In a series of articles written throughout the 1850s, Dr. Henry Hyde Salter, himself an asthmatic, wrote a series of articles about asthma that were published in the book "On Asthma: It's Pathology and Treatment." In this book he wrote that "Asthma essentially a nervous disease."
He offered the following proof:
- Many patients feel fine as soon as they enter the doctor's office
- Mental emotion can bring on a paroxysmof asthma
- Mental emotion can resolve a paroxysm of asthma
- Remedies that relax the nervous system resolve asthma, such as tobacco,antispasmodics, sedatives, and nervous depressants. Examples include tobacco, alcohol, morphine, and especially chloroform.
So there you have it: asthma is a nervous disease. This was the belief about asthma that prevailed even up to the 1980s, and even beyond that. This myth continued to live on despite it being disproved in the 1950s.
Dr. Salter did such a good job inculcating the idea that asthma was nervous, that many asthma websites and books have to go to make light of it even to this day. In noting the common triggers of an asthma attack, the experts at National Jewish Health note:
Emotions do not cause asthma, but can make asthma worse because strong feelings can lead to changes in breathing patterns. Times of "good" stress and "bad" stress can cause problems for people with asthma. However, it is important to express your emotions, and good asthma management can minimize the effect of stress.
Dr. Salter was a very good doctor for his time, yet his idea asthma was "all in your head" was incorrect. Yet he wasn't the only asthma expert of old who was fooled, as so too were Hippocrates (the father of medicine) around 400 B.C., Galen of the 1st century, Thomas Willis and Jean Baptise van Helmont in the 17th century, and William Osler (the father of modern medicine) in the late 19th and early 20th century. They were all fooled.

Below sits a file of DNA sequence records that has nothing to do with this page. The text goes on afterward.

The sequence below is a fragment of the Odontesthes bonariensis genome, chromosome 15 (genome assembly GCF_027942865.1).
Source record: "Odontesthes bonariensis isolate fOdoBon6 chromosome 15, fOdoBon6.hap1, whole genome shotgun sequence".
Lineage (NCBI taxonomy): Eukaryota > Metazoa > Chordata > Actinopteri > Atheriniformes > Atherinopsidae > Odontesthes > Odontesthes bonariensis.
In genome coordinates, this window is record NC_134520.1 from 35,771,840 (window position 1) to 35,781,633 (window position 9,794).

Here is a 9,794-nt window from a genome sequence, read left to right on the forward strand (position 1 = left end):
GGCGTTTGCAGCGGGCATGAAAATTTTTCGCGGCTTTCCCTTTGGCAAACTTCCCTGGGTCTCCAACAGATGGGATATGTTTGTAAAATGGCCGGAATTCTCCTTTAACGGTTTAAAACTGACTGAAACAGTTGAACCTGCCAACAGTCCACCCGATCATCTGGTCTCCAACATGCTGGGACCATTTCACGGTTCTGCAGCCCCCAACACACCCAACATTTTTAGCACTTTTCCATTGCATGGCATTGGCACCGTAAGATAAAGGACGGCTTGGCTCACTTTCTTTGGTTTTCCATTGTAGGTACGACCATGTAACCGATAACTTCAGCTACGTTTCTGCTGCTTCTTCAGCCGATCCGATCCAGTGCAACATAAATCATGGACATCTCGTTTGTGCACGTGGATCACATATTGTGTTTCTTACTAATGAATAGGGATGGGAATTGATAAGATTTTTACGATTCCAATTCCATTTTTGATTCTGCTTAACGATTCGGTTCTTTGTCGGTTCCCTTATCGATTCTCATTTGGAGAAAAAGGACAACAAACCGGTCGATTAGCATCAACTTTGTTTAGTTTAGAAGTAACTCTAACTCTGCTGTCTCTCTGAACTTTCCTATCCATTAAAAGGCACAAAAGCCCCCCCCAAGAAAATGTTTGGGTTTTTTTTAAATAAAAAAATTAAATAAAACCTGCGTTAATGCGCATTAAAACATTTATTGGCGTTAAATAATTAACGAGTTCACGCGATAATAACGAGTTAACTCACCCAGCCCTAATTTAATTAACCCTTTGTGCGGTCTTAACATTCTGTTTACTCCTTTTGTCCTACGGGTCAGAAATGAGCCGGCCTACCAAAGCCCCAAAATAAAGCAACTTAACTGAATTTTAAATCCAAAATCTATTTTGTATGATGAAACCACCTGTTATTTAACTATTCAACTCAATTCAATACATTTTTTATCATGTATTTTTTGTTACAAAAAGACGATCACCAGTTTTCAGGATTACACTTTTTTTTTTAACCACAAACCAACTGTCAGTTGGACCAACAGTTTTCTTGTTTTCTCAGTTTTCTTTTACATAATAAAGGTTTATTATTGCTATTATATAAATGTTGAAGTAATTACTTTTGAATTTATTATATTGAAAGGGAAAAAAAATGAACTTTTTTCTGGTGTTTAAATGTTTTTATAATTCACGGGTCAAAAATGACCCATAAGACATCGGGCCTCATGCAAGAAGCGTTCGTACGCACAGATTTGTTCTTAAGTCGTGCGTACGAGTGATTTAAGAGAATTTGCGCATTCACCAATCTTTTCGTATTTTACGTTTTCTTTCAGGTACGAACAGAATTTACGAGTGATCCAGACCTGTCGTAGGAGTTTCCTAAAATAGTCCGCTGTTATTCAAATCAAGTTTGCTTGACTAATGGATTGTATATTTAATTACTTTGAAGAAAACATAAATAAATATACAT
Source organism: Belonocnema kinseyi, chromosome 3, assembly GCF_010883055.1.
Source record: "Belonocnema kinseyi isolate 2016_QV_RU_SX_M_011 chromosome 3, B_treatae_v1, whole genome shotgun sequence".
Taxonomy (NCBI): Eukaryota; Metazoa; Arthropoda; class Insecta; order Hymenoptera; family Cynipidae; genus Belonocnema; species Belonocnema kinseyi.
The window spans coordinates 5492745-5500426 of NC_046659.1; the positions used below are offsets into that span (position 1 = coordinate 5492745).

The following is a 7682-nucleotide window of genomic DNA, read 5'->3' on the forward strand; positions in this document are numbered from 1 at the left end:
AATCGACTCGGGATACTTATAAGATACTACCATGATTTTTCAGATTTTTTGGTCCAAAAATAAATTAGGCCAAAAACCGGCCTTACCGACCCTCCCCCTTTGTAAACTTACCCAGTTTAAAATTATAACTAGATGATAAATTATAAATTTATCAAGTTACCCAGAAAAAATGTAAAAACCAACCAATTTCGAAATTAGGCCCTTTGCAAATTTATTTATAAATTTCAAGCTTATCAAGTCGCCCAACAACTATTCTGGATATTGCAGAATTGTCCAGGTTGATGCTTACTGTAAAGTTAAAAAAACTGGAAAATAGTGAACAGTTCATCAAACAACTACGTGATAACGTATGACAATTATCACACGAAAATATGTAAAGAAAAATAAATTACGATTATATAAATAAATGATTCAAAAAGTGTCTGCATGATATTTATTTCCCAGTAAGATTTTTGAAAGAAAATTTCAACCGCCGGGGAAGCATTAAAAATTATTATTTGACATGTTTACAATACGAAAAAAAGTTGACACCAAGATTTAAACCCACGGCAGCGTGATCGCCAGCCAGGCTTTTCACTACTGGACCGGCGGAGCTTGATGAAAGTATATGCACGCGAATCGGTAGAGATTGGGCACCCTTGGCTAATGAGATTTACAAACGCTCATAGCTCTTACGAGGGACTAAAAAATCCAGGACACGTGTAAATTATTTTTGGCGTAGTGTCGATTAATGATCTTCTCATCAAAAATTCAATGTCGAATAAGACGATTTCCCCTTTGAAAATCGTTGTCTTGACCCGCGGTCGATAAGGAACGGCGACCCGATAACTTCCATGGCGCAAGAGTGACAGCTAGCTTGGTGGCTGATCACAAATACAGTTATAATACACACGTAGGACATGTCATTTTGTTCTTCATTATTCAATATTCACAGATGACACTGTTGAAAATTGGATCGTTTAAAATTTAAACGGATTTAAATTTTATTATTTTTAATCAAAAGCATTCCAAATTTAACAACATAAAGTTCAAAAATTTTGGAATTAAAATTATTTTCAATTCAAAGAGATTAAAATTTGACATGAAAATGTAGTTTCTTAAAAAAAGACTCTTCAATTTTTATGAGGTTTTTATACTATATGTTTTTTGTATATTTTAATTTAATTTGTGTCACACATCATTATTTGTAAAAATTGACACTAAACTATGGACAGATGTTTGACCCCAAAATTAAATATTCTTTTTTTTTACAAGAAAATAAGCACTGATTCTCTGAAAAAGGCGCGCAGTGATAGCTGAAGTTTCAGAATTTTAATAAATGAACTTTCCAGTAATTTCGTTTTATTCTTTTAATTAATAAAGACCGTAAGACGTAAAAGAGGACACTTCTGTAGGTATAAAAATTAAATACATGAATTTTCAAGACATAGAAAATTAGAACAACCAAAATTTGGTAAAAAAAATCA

They were fooled mainly because asthma, in its uncomplicated or pure form anyway, left no visible scars on the body. Even upon autopsy, doctors found the lungs of asthmatics to be normal. So they simply speculated it _must be nervous in nature. _
We don't fault them, however, because they didn't know about the immune system. Dr. Osler probably knew about it, but knowledge of it during his time was primitive. Yet the link between the immune system and asthma was eventually discovered, and now we know asthma is not nervous at all.
Today we know asthma is a disorder of the immune system; it's an autoimmune disease. It occurs because your immune is tricked into thinking things that are innocuous (harmless) -- like dust mites, mold, fungus, cockroach urine -- to most people are harmful to your body.
So instead of ignoring these things when inhaled, yoor body develops a defense against them, and attacks them, and this is why you have an asthma attack. So I personally don't fault doctors like Dr. Salter for thinking asthma was nervous.
Reference: Salter, Henry Hyde, "On Asthma: It's Pathology and Treatment," 1868, London, page 24-30. Other references are provided in the posts linked to above.